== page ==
SEO - Search Engine Optimization

Do We Still Need to Disavow in the Era of Penguin 4.0?

Last Updated: April 8, 2017

Posted by MarieHaynesIt has now been six months since the launch of Penguin 4.0. In my opinion, Penguin 4.0 was awesome. It took ages for Google to release this update, but when they did, it was much more fair than previous versions of Penguin. Previous versions of Penguin would cause entire sites to be suppressed if the algorithm thought that you’d engaged in manipulative link building. Even if a site did a thorough link cleanup, the suppression would remain present until Google re-ran the Penguin algorithm and recognized your cleanup efforts. It was not uncommon to see situations like this: I saw many businesses that had looooooong periods of time of suppression — even years! According to Google spokesperson Gary Illyes, the new version of Penguin that was released in September of 2016 no longer suppresses sites: Now, instead of causing a sitewide demotion when Penguin detects spam, they’ll simply devalue that spam so that it can’t help improve a site’s rankings. I’m guessing that it took a lot of brainpower to figure out how to do this. Google now has enough trust in their ability to find and devalue spam that they are comfortable removing the punitive aspect of Penguin. That’s impressive. This change brings up a question that I am asked several times a week now: If Penguin is able to devalue spam, is there any reason to disavow links any more? I’ve been asked this enough times now that I figured it was a good idea to write an article on my answer to this question. A brief refresher: What is the disavow tool?The disavow tool was given to us in October of 2012. You can use it by uploading a file to Google that contains a list of either URLs or domains. Then, as Google crawls the web, if they come across a URL or domain that is in your disavow file, they won’t use links from that page in their calculations of PageRank for your site. Those links also won’t be used by the Penguin algorithm when it decides whether your site has been involved in webspam. For sites that were affected by Penguin in the past, the disavow tool was an integral part of getting the suppression lifted off the site. It was essentially a way of saying to Google, “Hey… in the past we made some bad links to our site. But we don’t want you to use those links in your calculations.” Ideally, it would be best to remove bad links from the web, but that’s not always possible. The disavow tool was, in my opinion, super important for any site that was hit by Penguin. For more in-depth information on using…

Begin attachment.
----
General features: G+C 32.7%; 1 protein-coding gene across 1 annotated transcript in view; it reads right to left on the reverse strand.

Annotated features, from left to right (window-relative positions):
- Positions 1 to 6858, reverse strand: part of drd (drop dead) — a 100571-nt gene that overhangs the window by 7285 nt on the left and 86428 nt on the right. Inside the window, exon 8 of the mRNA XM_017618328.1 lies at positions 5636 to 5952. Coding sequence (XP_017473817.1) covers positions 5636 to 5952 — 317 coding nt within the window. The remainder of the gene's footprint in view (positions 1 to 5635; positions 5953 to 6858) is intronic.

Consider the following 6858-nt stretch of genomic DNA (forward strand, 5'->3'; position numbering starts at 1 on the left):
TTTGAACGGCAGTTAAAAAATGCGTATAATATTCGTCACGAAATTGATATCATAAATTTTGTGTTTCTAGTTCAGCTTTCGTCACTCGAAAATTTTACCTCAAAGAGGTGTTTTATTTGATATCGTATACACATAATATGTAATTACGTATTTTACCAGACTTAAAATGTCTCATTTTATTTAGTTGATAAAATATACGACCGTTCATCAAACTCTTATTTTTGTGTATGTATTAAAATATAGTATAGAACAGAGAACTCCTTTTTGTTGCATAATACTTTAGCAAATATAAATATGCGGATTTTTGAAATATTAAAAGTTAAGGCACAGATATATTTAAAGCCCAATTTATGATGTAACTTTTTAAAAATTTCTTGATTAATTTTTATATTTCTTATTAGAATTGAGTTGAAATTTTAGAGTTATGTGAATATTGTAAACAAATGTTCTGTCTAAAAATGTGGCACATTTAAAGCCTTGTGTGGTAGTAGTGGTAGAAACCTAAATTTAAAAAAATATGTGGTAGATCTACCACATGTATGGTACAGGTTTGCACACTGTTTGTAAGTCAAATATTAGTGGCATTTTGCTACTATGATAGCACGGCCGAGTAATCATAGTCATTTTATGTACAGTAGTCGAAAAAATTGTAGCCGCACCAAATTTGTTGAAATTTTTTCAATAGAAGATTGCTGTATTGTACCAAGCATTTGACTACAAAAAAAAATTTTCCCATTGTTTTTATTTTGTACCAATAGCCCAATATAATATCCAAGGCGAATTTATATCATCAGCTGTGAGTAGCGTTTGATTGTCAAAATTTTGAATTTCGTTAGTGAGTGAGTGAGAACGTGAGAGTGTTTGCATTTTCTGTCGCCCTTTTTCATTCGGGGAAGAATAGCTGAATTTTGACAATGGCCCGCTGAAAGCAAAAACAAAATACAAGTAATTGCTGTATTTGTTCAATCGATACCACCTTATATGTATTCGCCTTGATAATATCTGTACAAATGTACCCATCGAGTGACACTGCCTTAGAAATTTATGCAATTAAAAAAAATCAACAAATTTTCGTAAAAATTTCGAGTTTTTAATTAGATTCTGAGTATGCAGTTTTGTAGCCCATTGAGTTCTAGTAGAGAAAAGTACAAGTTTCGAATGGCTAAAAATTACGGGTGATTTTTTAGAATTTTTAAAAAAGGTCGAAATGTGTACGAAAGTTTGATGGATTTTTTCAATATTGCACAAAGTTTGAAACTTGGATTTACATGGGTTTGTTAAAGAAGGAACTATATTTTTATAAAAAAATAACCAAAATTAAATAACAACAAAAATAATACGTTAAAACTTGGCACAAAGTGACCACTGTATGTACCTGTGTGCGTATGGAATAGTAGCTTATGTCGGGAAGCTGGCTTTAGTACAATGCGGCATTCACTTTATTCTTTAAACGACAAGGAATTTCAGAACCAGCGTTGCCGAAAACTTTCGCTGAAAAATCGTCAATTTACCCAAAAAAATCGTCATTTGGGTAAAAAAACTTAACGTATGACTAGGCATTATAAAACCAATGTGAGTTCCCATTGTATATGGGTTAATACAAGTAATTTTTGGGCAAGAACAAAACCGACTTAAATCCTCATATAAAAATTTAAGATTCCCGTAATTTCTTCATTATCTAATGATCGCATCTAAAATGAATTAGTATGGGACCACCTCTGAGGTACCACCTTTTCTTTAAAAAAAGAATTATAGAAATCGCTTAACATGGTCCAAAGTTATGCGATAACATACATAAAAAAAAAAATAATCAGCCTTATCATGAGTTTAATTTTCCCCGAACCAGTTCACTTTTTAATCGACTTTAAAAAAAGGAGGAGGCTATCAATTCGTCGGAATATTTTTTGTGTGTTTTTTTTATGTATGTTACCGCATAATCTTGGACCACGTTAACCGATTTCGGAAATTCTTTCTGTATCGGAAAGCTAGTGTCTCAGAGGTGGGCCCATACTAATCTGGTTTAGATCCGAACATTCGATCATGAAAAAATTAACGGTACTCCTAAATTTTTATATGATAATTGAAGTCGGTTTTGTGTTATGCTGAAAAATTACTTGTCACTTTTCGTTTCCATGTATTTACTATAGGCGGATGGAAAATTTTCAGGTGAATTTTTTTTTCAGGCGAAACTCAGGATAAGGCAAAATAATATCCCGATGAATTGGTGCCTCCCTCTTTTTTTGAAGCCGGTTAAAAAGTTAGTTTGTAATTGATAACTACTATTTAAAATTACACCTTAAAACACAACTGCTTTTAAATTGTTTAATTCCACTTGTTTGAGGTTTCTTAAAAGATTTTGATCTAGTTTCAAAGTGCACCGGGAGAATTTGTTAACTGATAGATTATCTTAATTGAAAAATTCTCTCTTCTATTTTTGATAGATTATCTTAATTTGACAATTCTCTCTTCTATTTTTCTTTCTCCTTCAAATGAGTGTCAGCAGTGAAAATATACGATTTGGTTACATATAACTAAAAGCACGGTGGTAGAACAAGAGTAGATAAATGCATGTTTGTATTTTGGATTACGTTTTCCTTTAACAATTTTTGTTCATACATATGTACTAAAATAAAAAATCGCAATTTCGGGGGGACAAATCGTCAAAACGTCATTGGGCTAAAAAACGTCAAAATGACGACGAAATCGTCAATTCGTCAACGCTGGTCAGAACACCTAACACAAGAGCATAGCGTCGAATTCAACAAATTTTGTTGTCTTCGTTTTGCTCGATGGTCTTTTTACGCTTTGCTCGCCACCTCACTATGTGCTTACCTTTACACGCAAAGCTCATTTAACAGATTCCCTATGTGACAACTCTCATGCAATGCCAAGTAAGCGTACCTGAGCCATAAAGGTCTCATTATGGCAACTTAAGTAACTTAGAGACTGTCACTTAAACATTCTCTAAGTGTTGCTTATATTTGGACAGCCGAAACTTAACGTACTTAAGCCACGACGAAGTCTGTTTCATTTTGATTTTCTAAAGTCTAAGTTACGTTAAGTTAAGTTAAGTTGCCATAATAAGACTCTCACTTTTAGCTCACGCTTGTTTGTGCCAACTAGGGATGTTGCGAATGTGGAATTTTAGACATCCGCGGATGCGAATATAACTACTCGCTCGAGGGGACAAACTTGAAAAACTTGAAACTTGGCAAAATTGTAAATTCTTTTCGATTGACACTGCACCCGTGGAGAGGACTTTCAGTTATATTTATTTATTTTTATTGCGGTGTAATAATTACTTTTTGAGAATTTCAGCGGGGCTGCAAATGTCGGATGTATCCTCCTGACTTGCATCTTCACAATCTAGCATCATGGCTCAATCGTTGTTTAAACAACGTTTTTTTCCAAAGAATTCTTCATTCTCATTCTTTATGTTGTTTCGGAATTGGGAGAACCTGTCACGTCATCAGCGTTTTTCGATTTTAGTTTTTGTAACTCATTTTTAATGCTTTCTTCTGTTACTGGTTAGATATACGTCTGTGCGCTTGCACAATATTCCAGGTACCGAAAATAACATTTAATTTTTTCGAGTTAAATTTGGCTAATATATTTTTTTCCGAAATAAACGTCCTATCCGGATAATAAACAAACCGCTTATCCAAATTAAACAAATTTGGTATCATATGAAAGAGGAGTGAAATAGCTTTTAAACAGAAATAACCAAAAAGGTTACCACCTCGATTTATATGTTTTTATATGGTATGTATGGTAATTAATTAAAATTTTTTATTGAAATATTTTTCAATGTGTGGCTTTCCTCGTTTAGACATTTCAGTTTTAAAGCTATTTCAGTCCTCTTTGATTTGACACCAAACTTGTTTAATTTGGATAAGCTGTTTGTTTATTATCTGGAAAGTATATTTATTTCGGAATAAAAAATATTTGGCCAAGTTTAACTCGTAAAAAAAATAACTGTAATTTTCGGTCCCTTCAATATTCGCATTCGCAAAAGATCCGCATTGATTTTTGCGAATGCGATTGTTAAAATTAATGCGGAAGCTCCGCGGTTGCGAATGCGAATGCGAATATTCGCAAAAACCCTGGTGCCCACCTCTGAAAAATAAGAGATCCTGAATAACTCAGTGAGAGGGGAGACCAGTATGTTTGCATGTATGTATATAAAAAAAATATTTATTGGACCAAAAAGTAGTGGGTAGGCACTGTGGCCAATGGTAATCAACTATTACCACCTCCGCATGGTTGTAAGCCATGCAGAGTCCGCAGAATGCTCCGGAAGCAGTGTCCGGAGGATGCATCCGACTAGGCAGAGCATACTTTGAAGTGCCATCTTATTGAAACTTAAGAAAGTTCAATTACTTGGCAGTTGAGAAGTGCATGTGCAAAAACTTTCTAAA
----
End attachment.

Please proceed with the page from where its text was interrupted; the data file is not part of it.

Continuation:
Source: Do We Still Need to Disavow in the Era of Penguin 4.0?

About the author / 

S K Routray

S K Routray is a computer science graduate and Co founder at Gracioustech.com. He worked as a Online Marketing lead at many MNC Companies. He has passion for writing on SEO techniques, Social Media Marketing and digital marketing techniques. If he wasn’t an online marketer, he'd take his love for food and become a great chef cum hotel entrepreneur. Join NAS Writers team to write for NAS.

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